Octane Fitness Does Not Provide a Set Formula For Determining Whether to Grant Attorney Fees.

UNIV. OF UTAH v. MAX-PLANCK-GESELLSCHAFT: March 23, 2017. Before O’Malley, Reyna, Wallach. Takeaway: Octane Fitness does not provide a precise framework for a finding that a case is exceptional and warrants an award of fees, only several suggestions that might guide a district court’s discretionary decision. In ruling on a …

Potential Error in Jury Verdict with Respect to Non-Infringement Is Harmless Where Invalidity Is Affirmed

TVIIM, LLC v. MCAFEE, INC.: March 21, 2017. Before Prost, Clevenger, Reyna. Takeaway: A party cannot argue on appeal that claim terms have “more than one ordinary meaning” if the argument was not raised in the first instance at trial. Potential error by a jury regarding non-infringement is harmless where …

A Prior Art Reference That Merely Suggests the Claimed Subject Matter Does Not Anticipate the Claims

Eli Lilly v. Los Angeles Biomedical (2016-1547), February 28, 2017.  Before Judges Newman, Bryson, and Moore. Takeaway: In order to anticipate claims directed toward a daily treatment regime, a reference must do more than merely suggest the claimed subject matter. Procedural Posture: Los Angeles Biomedical filed a patent infringement suit …

When the Examiner Agrees With an Attorney’s Argument Presented in an Inter Partes Reexamination, But Cites to No Substantial Evidence, There is no Factual Basis for the Examiner’s Finding That Patent Claims are Unpatentable as Being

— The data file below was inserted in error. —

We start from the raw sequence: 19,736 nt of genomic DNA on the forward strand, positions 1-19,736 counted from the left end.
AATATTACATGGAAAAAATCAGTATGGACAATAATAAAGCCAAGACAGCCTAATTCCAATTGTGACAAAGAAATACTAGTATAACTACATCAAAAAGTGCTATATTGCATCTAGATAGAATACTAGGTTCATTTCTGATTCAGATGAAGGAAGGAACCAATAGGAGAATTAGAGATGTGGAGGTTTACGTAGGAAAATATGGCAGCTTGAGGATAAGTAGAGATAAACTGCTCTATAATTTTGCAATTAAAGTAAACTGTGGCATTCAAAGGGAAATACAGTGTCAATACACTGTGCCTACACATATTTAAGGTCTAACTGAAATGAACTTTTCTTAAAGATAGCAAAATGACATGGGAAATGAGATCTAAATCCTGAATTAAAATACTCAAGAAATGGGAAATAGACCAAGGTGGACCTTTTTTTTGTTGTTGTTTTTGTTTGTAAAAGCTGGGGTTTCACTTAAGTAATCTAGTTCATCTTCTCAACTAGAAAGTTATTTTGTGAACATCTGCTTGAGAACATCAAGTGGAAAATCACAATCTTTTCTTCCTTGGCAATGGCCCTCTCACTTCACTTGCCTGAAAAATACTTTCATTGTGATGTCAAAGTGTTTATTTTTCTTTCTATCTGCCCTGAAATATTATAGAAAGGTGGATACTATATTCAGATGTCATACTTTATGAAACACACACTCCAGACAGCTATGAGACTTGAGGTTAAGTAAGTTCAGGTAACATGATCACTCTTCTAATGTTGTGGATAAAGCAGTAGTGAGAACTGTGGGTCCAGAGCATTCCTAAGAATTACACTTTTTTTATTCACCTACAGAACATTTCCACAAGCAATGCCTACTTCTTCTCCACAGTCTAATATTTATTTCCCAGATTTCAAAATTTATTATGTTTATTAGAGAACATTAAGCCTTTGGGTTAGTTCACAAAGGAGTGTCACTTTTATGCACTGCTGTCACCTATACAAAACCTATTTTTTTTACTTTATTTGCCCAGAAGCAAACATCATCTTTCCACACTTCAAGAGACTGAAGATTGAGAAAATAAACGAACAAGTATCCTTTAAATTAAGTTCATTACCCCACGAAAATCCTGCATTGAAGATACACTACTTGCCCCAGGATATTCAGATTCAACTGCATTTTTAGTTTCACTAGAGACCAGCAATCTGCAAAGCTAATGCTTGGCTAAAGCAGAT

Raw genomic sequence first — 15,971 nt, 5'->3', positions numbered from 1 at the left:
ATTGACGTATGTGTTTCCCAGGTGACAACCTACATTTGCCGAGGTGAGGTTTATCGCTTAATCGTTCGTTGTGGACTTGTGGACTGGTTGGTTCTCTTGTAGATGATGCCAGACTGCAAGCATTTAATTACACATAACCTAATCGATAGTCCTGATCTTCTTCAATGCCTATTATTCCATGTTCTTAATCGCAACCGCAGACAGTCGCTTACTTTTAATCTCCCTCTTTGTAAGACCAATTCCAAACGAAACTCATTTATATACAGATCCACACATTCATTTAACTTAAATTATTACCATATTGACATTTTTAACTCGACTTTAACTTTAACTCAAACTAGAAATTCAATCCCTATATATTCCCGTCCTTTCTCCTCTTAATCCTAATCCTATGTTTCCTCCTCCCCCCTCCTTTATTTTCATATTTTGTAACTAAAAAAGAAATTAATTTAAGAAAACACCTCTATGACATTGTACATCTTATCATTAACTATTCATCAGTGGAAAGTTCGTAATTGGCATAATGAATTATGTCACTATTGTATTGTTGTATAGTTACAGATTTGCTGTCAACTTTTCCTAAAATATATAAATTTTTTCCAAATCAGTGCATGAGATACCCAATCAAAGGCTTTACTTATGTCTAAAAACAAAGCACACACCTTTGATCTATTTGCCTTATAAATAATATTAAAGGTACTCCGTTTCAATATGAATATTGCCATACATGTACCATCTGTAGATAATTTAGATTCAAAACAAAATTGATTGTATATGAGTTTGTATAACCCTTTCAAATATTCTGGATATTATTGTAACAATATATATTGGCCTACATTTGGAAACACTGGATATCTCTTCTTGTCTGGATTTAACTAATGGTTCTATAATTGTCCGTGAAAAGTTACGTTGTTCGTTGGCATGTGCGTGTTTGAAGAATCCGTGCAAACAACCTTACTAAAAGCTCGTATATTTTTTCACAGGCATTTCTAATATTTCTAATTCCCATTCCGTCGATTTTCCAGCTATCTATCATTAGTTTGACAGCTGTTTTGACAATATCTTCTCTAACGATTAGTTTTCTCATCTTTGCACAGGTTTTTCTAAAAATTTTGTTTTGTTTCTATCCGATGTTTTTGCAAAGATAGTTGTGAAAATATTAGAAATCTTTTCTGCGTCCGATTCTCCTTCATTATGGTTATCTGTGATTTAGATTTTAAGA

Icon Health v. Strava, (2016-1475) February 27, 2017.  Before Judges O’Malley (concurring-in part and dissenting-in-part), Reyna, and Wallach. Takeaway: In order to withstand a challenge on appeal, a determination by the PTAB that the claims of a patent would have been obvious must be supported by substantial evidence, and be …

Patent Claiming Antidote for Acetaminophen Overdoses Not Invalid as Either Derived From Another or Obvious Over the Prior Art

CUMBERLAND PHARMS. INC. v. MYLAN INSTITUTIONAL LLC:  Jan. 26, 2017.   Before Moore, Reyna, and Taranto. Takeaway: To prove that a claimed invention was derived from another, a defendant must show that the specific invention was previously conceived by someone else and then communicated to the named inventor. There is no …